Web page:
|Name Niobe Thompson|
|Books Settlers on the edge|
|Movies Tipping Point: The End of Oil|
Awards Gemini Award for Best Science, Technology, Nature, Environment or Adventure Documentary Program
People also search for Tom Radford, Brenda Terning, James Cameron
Nominations Donald Brittain Award for Best Social/Political Documentary Program
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Niobe Thompson is a Canadian anthropologist and documentary film maker. Since co-founding Clearwater Documentary in 2008, Thompson has produced and hosted one-off and series documentaries in partnership with CBC's science-and-nature program The Nature of Things. He has twice won Canadian Screen Awards for "Best Science and Nature Documentary" (Code Breakers, 2011 & The Great Human Odyssey, 2015), his films have won 21 Alberta Film Awards, and he is a two-time winner of the Edmonton Film Prize.
Thompson studied Russian at the University of Alberta and McGill University before completing a masters at London's School of Slavonic and East European Studies. For his PhD at University of Cambridge's Scott Polar Research Institute he lived in Russia's remote Chukotka region, following the impact of Roman Abramovich's modernization program in the early 2000s. Four of his documentaries were partly filmed with indigenous people in Chukotka.
For the feature documentary Tipping Point: Age of the Oil Sands (2011), Thompson featured Dene Elder Francois Paulette and director James Cameron. Code Breakers (2011), about the peopling of the Americas, features the renowned geneticist Eske Willerslev. For The Perfect Runner (2012), Thompson attempted the 125-km Canadian Death Race and featured the ultrarunner Diane Van Deren.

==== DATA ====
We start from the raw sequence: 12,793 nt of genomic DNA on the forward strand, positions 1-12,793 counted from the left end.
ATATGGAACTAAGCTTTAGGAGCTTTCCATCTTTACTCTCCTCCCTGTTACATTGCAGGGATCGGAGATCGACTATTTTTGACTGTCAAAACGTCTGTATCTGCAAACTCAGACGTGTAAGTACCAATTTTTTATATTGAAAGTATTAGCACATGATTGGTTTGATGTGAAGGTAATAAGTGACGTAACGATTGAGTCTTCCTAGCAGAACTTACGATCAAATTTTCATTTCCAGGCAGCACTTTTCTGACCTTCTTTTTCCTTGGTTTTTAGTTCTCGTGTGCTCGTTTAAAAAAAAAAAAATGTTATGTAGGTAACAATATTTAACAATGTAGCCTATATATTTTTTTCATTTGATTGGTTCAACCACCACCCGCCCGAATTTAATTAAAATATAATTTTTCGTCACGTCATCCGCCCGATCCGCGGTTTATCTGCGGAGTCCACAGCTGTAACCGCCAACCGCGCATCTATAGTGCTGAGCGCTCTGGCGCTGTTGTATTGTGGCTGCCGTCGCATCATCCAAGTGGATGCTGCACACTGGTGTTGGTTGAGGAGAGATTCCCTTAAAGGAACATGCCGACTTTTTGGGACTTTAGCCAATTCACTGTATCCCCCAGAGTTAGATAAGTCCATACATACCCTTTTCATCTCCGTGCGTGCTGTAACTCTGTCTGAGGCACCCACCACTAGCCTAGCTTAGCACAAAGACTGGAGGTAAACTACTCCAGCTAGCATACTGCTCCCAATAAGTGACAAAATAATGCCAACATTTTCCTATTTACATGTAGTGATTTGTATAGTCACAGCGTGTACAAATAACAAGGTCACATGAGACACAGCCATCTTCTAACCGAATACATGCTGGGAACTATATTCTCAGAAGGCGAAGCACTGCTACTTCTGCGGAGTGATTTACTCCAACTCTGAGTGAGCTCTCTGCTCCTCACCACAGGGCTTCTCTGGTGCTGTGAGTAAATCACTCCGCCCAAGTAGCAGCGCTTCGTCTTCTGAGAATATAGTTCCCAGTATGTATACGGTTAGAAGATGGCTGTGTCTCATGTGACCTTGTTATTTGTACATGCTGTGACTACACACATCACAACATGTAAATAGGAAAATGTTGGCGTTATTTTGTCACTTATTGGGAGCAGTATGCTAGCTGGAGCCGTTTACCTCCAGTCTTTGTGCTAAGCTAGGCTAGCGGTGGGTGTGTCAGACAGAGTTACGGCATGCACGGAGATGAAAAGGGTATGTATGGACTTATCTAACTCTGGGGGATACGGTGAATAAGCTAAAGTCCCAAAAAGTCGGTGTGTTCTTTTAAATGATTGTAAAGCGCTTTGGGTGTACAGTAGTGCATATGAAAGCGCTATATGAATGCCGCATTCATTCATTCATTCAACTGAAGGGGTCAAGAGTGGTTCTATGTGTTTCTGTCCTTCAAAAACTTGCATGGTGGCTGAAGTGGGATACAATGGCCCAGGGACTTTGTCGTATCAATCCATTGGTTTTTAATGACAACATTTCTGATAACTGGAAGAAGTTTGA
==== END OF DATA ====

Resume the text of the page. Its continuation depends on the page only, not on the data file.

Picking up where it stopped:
For the three-part series on human origins, The Great Human Odyssey (2015), Thompson followed the emergence of modern humans in Africa and our subsequent settlement of the planet. Over 18 months of shooting, the crew worked in 17 countries on 5 continents, filming with the Badjao of the Philippines, the San Bushmen of the Namibian Kalahari, Chukchi nomads in Arctic Russia, and the Crocodile People of Papua New Guinea. In 2016, working with film composer Darren Fung, Thompson produced an live orchestral performance of Great Human Odyssey for the stage, which premiered with the Edmonton Symphony Orchestra.
In 2016, Thompson directed two related documentaries on organ transplant medicine, in collaboration with ID:Productions and the National Film Board of Canada. The feature-length Memento Mori and the one-hour Vital Bonds are based on exceptional access to one of Canada's busiest organ transplant hospitals, and feature sequences with a family losing their son to a fentanyl poisoning and making the decision to donate his organs. Vital Bonds debuted on CBC's The Nature of Things in November 2016.
Thompson was raised partly in the northern Alberta Cree community of Wabasca-Desmarais, where his father Jamie Thompson made wood-canvas canoes. His mother Sharon Poetker Thompson is a landscape painter. Thompson described his ambition in film making, stating "I want my children to grow up in a scientifically literate society, where films that explore the natural world play a central role"
Thompson credits conservationist David Suzuki and veteran Canadian filmmaker Tom Radford for his introduction to film. He also works closely with the Canadian verité specialist Rosie Dransfeld.